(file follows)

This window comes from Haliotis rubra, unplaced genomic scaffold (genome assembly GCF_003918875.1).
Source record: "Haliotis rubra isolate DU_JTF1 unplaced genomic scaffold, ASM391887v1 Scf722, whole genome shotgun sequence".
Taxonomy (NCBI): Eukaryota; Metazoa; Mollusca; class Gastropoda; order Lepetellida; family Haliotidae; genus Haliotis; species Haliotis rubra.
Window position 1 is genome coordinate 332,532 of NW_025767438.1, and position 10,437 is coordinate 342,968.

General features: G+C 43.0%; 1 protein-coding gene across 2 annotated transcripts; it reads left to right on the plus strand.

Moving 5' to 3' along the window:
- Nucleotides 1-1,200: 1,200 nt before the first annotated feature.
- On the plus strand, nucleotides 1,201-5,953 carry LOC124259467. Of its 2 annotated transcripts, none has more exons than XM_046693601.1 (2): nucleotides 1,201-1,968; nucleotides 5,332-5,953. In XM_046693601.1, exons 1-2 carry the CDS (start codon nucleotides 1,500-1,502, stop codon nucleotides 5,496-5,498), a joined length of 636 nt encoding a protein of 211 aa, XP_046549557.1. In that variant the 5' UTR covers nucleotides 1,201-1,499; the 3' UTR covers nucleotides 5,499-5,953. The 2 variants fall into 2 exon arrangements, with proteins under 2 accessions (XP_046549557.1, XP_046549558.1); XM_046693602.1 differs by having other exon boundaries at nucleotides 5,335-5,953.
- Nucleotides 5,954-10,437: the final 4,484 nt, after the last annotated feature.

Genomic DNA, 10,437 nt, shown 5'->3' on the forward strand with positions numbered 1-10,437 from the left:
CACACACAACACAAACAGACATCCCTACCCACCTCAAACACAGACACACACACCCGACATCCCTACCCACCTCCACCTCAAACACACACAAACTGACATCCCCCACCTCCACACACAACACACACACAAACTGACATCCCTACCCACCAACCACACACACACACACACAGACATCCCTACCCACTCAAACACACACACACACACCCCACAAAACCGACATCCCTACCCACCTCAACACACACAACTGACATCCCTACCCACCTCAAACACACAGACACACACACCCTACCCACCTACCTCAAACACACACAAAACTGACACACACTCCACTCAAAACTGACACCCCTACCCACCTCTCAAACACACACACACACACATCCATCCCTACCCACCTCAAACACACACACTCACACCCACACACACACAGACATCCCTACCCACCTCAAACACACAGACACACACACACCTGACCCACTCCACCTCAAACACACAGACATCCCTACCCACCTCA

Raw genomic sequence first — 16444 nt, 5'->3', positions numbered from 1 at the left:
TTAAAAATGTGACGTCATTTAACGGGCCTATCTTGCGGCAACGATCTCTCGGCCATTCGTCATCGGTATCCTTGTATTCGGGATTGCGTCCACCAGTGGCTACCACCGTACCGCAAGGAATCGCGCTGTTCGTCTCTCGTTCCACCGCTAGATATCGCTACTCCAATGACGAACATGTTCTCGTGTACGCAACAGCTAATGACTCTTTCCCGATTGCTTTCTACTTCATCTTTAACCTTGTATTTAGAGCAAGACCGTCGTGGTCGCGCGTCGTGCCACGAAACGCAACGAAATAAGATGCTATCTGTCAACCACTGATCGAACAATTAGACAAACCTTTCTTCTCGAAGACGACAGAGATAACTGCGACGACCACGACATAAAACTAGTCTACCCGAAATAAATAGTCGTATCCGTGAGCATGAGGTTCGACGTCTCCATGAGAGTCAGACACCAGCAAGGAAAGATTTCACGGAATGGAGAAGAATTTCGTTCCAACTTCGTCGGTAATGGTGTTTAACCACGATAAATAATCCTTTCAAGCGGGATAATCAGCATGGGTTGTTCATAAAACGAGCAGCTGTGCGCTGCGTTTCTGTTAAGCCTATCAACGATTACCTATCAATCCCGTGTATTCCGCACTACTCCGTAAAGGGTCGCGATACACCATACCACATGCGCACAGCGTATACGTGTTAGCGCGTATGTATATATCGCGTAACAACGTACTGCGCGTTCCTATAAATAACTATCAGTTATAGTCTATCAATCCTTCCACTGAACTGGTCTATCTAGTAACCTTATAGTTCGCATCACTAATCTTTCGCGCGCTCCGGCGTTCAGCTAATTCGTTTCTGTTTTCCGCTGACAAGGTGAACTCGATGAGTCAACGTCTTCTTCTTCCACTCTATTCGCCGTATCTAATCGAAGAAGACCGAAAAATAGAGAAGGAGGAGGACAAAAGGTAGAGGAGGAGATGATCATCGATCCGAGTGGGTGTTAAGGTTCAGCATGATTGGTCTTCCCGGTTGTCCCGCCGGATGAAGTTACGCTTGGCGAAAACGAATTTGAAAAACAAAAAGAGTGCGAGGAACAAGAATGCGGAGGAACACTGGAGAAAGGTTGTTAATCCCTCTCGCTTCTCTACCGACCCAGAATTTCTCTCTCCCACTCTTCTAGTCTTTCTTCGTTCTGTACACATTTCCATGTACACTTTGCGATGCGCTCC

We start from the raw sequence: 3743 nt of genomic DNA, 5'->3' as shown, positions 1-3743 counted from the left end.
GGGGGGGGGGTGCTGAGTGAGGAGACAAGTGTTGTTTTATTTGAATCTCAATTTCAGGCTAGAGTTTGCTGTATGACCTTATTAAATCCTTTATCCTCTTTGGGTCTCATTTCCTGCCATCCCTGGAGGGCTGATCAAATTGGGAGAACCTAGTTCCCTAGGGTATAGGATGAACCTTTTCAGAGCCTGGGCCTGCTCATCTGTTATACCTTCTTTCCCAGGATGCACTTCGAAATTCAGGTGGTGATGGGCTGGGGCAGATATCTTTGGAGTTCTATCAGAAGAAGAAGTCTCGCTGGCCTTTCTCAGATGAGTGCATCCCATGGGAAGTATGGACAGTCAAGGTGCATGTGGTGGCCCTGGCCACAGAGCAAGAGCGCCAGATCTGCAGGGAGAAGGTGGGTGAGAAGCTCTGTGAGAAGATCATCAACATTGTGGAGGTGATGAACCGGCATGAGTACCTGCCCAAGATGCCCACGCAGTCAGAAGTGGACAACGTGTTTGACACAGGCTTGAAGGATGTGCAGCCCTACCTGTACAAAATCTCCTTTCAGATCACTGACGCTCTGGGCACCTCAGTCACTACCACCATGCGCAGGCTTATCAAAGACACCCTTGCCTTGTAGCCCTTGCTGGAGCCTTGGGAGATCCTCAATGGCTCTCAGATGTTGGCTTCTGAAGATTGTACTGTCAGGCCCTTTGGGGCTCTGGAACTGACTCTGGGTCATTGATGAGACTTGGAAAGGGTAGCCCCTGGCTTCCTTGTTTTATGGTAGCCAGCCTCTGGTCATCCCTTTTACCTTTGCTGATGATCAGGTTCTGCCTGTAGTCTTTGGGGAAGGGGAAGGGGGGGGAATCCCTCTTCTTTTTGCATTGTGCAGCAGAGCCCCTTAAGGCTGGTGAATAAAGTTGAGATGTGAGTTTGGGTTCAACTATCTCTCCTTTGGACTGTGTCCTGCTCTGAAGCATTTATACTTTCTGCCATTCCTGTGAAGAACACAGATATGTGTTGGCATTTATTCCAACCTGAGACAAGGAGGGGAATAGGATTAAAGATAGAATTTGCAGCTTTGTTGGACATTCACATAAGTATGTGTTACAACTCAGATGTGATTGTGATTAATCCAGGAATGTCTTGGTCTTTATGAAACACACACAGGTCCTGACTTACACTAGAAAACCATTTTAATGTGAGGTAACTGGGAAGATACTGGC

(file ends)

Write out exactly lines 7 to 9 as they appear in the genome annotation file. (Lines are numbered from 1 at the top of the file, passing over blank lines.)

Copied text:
- Nucleotides 1-1,200: 1,200 nt before the first annotated feature.
- On the plus strand, nucleotides 1,201-5,953 carry LOC124259467. Of its 2 annotated transcripts, none has more exons than XM_046693601.1 (2): nucleotides 1,201-1,968; nucleotides 5,332-5,953. In XM_046693601.1, exons 1-2 carry the CDS (start codon nucleotides 1,500-1,502, stop codon nucleotides 5,496-5,498), a joined length of 636 nt encoding a protein of 211 aa, XP_046549557.1. In that variant the 5' UTR covers nucleotides 1,201-1,499; the 3' UTR covers nucleotides 5,499-5,953. The 2 variants fall into 2 exon arrangements, with proteins under 2 accessions (XP_046549557.1, XP_046549558.1); XM_046693602.1 differs by having other exon boundaries at nucleotides 5,335-5,953.
- Nucleotides 5,954-10,437: the final 4,484 nt, after the last annotated feature.